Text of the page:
People rally with flags at Brooklyn Borough Hall as Yemeni bodega and grocery-stores shut down to protest U.S. President Donald Trump's Executive Order banning immigrants and refugees from seven Muslim-majority countries, including Yemen, on February 2, 2017 in New York. (Xinhua/AFP PHOTO)
WASHINGTON, Feb. 4 (Xinhua) -- The White House is plunged into chaos on Friday after a U.S. judge ruled against President Donald Trump's executive order of temporarily banning global refugees and nationals of seven Muslim countries from entering the United States.
U.S. District Judge James Robart in Seattle, Washington, ruled Friday that Trump's order would be suspended nationwide, effective immediately.
In response, the Trump administration vowed to overturn the court ruling "at the earliest possible time" to rescue the controversial executive order, which has sparked nationwide protests and criticism since it was issued on Jan. 27.
It's unclear how the judge's ruling will affect the operations of the federal government in the coming days.
"The Department of Justice intends to file an emergency stay of this outrageous order and defend the executive order of the president, which we believe is lawful and appropriate," the White House said late Friday in a statement.
Yet within 10 minutes, it sent out a new edition removing the word "outrageous."
"The president's order is intended to protect the homeland and he has the constitutional authority and responsibility to protect the American people," said the statement.
Robart ruled that the two states of Washington and Minnesota had standing to challenge Trump's order, which government lawyers disputed.
"Judge Robart's decision, effective immediately ... puts a halt to President Trump's unconstitutional and unlawful executive order," said Washington State Attorney General Bot Ferguson after the ruling.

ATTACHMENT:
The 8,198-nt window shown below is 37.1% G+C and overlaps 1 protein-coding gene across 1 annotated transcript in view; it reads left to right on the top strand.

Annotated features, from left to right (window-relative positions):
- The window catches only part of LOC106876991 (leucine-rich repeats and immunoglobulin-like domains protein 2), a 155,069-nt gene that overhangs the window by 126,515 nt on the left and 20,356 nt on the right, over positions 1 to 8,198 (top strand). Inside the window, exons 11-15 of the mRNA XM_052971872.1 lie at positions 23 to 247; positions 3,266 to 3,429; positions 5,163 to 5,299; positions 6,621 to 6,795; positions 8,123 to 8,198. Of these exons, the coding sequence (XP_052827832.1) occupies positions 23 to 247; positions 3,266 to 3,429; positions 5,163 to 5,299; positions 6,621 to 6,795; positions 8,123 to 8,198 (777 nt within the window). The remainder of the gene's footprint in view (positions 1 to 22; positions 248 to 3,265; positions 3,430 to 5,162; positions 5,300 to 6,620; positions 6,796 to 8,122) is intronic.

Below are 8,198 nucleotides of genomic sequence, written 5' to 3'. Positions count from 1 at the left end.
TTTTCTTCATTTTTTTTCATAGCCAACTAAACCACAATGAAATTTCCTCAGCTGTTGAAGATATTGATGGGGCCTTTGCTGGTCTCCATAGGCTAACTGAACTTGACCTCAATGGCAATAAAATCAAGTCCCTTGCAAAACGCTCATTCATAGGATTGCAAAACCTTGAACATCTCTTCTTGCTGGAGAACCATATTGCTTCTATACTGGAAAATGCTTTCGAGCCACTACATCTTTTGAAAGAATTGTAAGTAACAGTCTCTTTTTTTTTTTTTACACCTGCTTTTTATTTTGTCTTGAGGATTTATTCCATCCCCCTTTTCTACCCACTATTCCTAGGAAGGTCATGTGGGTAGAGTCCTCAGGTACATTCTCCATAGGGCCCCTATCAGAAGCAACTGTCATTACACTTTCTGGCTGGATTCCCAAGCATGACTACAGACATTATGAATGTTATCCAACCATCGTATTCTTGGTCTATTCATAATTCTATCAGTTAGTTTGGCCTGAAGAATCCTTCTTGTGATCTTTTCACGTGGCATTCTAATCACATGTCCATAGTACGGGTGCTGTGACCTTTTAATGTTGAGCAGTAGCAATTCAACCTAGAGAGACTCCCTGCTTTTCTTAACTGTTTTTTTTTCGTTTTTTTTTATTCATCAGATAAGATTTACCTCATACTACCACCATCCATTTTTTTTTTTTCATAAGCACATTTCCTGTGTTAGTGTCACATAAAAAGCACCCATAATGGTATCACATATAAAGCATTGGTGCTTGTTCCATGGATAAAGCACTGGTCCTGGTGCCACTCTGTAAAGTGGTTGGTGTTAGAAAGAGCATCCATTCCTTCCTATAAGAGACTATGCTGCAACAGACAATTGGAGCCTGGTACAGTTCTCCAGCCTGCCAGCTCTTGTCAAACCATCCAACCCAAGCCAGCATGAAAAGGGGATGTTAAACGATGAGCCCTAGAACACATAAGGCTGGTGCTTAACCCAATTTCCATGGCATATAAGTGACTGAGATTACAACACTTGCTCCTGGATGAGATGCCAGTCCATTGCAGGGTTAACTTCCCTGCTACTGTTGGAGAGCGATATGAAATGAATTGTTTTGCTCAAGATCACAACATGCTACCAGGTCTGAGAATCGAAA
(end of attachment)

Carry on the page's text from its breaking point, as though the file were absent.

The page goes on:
"The law is a powerful thing -- it has the ability to hold everybody accountable to it, and that includes the president of the United States, " he was quoted by USA Today as saying.
Washington is the first U.S. state to sue over Trump's executive order. The state's efforts gained support from Amazon, Expedia and Microsoft, all based in the state, said the report.
However, the judge's ruling could be appealed at the 9th U.S. Circuit Court of Appeals.
Gillian M. Christensen, a spokeswoman for the Department of Homeland Security, said the agency doesn't comment on pending litigation.
Up to 60,000 visas had ben revoked under Trump's order barring entry to global refugees for 120 days and to people from Iran, Iraq, Syria, Sudan, Somalia, Libya and Yemen for 90 days, said the U.S. State Department earlier Friday.
Since inauguration, Trump has been named in 52 federal lawsuits in 17 U.S. states, many of the cases filed over his executive order on refugees and immigration, said an NBC News report on Friday, citing the Administrative Office of the United States Courts as the source.
On Sunday, tens of thousands of protesters rallied before the White House, at more than 30 U.S. airports, and in downtown areas of big cities including Boston, Philadelphia, Atlanta, Los Angeles, Seattle and Chicago.
A new wave of protests are expected on the way over the upcoming weekend in Washington D.C. and some other big cities across the United States.
WASHINGTON, Feb. 3 (Xinhua) -- U.S. President Donald Trump's executive order to temporarily ban people from seven Middle Eastern and North American countries from entering the United States has met legal challenges nationwide. Full story
WASHINGTON, Feb. 3 (Xinhua) -- Over 100,000 visas have been revoked since U.S. President Donald Trump one week ago issued an executive order temporarily barring refugees and people from seven Middle Eastern and North African countries from entering the United States, a government attorney told the Washington Post on Friday. Full story